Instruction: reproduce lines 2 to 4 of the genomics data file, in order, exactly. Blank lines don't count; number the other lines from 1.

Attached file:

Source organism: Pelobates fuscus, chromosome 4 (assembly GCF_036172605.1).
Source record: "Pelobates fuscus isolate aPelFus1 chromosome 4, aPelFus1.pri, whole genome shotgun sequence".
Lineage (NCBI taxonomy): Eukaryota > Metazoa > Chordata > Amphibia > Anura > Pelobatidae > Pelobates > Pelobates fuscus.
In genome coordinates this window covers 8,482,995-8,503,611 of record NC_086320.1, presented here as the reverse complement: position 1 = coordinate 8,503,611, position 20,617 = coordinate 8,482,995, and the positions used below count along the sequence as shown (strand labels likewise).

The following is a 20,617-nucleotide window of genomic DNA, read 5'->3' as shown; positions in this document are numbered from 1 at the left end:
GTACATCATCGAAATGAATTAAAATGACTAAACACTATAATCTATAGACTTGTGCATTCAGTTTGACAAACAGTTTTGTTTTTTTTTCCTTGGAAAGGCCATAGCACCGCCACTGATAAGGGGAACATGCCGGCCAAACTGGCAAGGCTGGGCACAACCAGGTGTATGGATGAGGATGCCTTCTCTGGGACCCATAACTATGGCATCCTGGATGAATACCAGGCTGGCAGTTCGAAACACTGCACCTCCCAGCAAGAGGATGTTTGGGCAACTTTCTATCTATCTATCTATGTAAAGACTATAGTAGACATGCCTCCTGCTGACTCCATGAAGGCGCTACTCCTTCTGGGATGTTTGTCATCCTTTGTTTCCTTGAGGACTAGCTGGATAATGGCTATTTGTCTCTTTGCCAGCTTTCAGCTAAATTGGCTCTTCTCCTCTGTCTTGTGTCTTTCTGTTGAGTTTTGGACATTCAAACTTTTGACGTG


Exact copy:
Source record: "Pelobates fuscus isolate aPelFus1 chromosome 4, aPelFus1.pri, whole genome shotgun sequence".
Lineage (NCBI taxonomy): Eukaryota > Metazoa > Chordata > Amphibia > Anura > Pelobatidae > Pelobates > Pelobates fuscus.
In genome coordinates this window covers 8,482,995-8,503,611 of record NC_086320.1, presented here as the reverse complement: position 1 = coordinate 8,503,611, position 20,617 = coordinate 8,482,995, and the positions used below count along the sequence as shown (strand labels likewise).